April 2010 - The Tribal Art Market - Where Are We Now

At the end of the first quarter of 2010 as we head into the late spring early summer auction season, we are beginning to see further indicators of a deteriorating market . The San Francisco Tribal & Textile Arts Show hosted by Caskey Lees has in the past been considered one of the top venues for Tribal Art. The show was held this year in mid February and was regarded by many as flat with many dealers walking away with losses. The comment I heard repeatedly was that the players were there but people weren't buying. At the same time Kim Martindale organized and hosted the 25th annual Marin Indian art show just up the road in San Rafel, California. The thinking was that the two shows would have a stronge enough draw to bring out of state collectors, dealers, curators, and enthusiasts to the the venues. Martindale reported that the dealers reported doing better than expected while direct quotes from dealers described sales as lackluster. The New York International Tribal and Textile Arts Show to be held in March was cancelled due to a lack of sufficient response from the exhibitors. To be honest not all of this can be attributed to the market, for there has been some serious dissension and complaints about the changing venues for this show. I do believe that formerly successful venues that are now struggling is a market indicator to be considered.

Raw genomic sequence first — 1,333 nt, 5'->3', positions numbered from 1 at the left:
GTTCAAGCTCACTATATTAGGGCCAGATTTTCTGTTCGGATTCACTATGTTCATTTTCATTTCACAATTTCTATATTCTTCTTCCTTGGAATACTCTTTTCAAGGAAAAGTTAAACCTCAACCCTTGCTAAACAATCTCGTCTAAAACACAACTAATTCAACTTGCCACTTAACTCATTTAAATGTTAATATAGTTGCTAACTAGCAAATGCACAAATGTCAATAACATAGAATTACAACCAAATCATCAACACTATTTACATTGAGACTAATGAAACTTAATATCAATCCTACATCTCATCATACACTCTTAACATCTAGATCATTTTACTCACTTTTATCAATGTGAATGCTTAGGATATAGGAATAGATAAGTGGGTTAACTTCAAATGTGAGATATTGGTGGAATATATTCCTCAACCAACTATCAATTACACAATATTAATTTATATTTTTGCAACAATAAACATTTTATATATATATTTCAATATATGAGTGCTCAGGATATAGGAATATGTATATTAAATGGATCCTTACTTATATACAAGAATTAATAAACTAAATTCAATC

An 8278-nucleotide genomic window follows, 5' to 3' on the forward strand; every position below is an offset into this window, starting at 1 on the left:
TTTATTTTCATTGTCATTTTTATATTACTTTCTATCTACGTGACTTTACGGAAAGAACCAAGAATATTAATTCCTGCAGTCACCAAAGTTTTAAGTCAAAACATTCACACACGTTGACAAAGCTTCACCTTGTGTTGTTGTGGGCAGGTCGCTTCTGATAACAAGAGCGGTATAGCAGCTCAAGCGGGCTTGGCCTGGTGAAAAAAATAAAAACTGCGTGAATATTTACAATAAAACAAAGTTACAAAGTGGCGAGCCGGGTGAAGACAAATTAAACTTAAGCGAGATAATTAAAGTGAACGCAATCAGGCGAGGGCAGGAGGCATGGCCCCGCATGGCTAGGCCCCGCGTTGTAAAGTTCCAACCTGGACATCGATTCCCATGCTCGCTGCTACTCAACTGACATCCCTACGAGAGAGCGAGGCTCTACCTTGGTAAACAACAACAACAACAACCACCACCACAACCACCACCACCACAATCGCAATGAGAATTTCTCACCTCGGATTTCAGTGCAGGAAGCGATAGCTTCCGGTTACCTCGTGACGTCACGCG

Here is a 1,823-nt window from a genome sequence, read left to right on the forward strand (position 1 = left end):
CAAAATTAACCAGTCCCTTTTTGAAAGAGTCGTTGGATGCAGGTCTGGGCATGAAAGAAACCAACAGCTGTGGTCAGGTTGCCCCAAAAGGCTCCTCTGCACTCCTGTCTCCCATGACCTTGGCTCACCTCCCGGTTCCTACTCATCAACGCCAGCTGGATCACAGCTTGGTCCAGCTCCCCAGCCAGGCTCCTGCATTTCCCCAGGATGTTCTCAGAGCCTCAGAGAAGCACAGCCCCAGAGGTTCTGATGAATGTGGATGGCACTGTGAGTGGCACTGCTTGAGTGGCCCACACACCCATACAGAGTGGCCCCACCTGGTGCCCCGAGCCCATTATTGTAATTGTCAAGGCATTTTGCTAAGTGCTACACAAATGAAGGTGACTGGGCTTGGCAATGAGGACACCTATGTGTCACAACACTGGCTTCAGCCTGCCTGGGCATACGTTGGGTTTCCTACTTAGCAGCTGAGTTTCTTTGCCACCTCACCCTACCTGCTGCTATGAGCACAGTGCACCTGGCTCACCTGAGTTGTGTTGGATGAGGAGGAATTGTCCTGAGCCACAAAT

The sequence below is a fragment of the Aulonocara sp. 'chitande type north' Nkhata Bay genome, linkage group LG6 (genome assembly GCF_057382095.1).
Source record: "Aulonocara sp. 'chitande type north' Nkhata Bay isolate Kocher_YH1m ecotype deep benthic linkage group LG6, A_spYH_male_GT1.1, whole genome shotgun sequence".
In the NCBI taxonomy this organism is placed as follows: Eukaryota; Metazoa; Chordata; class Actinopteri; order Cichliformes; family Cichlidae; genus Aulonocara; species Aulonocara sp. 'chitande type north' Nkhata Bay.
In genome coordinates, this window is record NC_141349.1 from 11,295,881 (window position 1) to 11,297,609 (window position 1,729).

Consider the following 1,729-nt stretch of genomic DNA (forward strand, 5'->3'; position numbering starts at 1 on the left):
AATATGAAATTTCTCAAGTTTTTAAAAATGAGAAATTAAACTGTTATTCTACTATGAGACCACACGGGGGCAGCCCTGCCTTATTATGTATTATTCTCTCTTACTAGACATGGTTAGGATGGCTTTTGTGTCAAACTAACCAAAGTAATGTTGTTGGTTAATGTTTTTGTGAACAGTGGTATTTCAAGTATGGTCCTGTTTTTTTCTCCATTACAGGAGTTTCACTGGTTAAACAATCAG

So as a collector or dealer what should your strategy be? Should you pull back your best pieces for better days. As a collector should you be entering the marketplace as a seller? Should you be buying? Clearly one man's problem is another man's opportunity. As I have said in this forum for more than six months your success or failure is going to be part strategy and part luck. I see the auctions right now as a crap shoot. You may do well but you could also be burned. Check out the reserves for Sothebys May 14th sale in Paris. The reserves certainly appear lower to me .. which would be smart to try to entice me into bidding.